gh written communication such as emails- paying attention to their preferred style over theirs; what words seem like best fits? What tone has been successful between yourself and others? You may also want some time beforehand if some specific keywords or phrases will help make communicating more fluid from day one at work!

7. How Do You Motivate Your Staff and Colleagues?

Project managers are the creative force behind bringing a project to fruition. They control and monitor all aspects of their assigned projects, from start to finish. But they don’t usually have direct authority over the people doing work on these projects as most organizations assign them tasks rather than giving orders or instructions for how things need to be done; meaning that sometimes they can’t be seen as formal bosses in some situations because there isn’t an explicit power hierarchy between those who give directions and those tasked with carrying out said directives.


So they must have the interpersonal skills to motivate their coworkers—some of whom might be more senior or even peers. You also want to show your stakeholders and now interviewers you are willing to roll up your sleeves and put in the work yourself because that will motivate everyone around them too. Really good project managers get right there with their team making sure everything goes smoothly despite challenges so we don’t have any problems on deadline day!

8. What Happened At Your Most Successful Project?

Successful projects always involve a lot of hard work, but there are also things you can do to make your life easier. For example, using the STAR method is helpful because it makes sure that every detail about your project has been taken care of and nothing slips through the cracks!


“One of my most successful projects was creating an advisor portal for our client. I did a kickoff internally with the team to come up with reasonable timelines, budgets, and detailed steps we would take to complete it. When we met with him again he wasn’t happy about how long everything took which is understandable because they wanted things done three weeks sooner than what had been proposed – but this just increased our budget so that’s not something you can do without more people on board who have the time available to work through these deadlines as well as make sure high-quality standards are held throughout every stage before launch date”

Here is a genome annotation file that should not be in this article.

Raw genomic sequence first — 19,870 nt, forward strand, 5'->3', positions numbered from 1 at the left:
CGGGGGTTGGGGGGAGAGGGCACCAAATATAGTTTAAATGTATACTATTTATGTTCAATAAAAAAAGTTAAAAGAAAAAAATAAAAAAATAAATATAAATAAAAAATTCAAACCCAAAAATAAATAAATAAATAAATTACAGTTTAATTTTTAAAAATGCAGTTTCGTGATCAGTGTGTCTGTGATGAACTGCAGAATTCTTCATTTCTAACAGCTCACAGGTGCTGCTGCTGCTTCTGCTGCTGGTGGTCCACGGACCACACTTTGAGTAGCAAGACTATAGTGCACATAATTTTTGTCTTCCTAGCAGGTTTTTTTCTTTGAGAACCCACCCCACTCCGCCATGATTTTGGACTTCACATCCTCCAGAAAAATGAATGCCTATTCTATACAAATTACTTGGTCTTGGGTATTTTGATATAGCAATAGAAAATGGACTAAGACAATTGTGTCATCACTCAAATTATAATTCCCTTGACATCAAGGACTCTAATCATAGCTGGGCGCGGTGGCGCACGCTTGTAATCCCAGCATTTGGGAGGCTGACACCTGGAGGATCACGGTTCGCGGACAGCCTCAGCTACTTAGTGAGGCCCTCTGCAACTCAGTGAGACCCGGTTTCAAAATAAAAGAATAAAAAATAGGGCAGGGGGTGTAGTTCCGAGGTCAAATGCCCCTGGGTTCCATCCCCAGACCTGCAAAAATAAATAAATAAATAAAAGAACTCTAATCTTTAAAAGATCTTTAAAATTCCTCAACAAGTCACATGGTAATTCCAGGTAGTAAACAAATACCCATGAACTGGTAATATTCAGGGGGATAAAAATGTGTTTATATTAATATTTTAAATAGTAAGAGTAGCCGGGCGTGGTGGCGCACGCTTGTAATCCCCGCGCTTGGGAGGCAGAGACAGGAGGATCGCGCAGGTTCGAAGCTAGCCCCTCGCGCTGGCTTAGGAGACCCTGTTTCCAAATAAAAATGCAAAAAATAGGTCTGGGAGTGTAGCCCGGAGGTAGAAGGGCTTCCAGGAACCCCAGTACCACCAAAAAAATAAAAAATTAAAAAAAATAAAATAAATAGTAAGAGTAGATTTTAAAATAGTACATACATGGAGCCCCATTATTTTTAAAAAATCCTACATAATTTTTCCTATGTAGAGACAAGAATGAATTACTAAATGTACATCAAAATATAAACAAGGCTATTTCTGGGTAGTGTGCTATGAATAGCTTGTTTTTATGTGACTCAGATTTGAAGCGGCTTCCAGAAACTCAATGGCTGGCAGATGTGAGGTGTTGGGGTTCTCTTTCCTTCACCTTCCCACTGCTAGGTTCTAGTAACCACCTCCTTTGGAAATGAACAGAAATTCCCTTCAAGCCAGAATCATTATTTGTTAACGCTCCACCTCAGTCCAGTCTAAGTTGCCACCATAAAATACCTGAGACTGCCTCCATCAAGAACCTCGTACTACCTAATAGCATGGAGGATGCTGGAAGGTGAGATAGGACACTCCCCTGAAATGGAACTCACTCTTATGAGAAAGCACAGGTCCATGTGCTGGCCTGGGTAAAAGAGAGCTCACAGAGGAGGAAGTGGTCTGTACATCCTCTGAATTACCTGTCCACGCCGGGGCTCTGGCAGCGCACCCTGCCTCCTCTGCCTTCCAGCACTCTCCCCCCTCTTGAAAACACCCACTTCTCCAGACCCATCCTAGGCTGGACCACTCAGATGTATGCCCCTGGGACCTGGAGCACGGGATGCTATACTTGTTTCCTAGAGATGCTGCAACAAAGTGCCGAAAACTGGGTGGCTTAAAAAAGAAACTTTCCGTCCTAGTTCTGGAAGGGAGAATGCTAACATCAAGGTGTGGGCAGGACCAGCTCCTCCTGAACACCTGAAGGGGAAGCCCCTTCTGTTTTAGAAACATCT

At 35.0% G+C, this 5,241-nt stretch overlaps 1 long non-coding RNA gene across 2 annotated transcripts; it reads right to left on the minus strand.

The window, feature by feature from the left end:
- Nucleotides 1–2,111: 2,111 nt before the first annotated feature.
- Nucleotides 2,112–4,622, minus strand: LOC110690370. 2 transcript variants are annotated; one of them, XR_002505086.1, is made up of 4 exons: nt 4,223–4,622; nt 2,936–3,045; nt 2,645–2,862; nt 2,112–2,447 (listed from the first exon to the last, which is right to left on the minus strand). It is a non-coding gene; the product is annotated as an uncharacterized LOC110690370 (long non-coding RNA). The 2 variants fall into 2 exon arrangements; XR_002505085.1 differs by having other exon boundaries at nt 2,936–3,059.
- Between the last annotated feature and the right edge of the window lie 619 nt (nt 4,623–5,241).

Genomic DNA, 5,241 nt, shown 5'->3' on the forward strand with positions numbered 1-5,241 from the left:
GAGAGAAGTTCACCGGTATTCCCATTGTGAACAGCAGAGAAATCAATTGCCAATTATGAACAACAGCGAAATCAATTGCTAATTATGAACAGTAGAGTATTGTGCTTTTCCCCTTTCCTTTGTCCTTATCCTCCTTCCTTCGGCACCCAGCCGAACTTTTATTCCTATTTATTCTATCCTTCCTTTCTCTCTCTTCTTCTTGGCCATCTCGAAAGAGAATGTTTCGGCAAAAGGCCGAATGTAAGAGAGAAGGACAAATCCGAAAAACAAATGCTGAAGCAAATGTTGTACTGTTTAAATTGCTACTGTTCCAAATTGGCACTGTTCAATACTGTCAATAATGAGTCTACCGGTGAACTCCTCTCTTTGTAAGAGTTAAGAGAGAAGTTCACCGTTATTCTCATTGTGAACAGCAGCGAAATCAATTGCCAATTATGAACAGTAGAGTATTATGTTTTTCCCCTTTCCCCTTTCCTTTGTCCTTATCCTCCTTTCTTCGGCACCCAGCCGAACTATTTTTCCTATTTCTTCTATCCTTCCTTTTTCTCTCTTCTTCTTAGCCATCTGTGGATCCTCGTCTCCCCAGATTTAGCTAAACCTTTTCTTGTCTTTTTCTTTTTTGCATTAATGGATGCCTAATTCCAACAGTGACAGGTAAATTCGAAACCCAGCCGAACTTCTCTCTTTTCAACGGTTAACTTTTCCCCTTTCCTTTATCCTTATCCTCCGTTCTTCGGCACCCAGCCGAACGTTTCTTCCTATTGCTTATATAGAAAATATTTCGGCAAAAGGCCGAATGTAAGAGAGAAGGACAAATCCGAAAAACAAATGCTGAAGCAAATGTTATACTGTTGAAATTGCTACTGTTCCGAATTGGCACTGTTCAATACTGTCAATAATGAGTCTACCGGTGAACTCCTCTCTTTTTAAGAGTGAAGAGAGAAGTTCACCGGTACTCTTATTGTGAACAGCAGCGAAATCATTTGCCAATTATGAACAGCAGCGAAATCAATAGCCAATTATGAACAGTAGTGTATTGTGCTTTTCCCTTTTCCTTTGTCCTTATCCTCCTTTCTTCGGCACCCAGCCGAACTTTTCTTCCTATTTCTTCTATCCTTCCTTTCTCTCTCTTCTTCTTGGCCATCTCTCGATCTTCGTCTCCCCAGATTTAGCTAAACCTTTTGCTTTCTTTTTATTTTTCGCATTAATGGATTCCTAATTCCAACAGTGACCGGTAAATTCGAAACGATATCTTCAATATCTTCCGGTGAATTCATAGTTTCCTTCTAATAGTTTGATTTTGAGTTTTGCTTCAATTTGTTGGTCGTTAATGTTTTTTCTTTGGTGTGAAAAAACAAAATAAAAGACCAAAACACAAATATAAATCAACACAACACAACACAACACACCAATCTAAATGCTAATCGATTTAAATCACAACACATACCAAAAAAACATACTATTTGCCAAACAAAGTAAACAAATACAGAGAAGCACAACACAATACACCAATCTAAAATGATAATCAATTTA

9. How Do You Manage Poorly Performing Employees

A PM must keep a close observation of the performance of every team member to get a thorough idea about what is going on in the team. Ways to deal with an underperforming employee are:

– Have direct and informal conversations, take an empathetic approach, understand that person’s background story before taking any steps; try offering meaningful help and encouragement for them to motivate themselves again in their job while staying within HR policies (this means not overdoing it if they don’t seem motivated); analyze whether this role could potentially be changed or simply reassigned by assessing his/her capabilities as well as the current situation.

10. What Do You Know About Process Development?

The interviewer may be looking for someone that has experience with creating processes and workflows from scratch. They might want to know if you have done this before or not, so make sure the answer is clear.


The easiest way to answer here is to approach it as a behavioral question and give a specific example of how you planned for, implemented a new process. I find myself turning to the STAR method often when faced with this type of inquiry. One such time was during my first year at X company where we were tasked with implementing an entirely new system in less than four months without disrupting our day-to-day operations or compromising security protocols.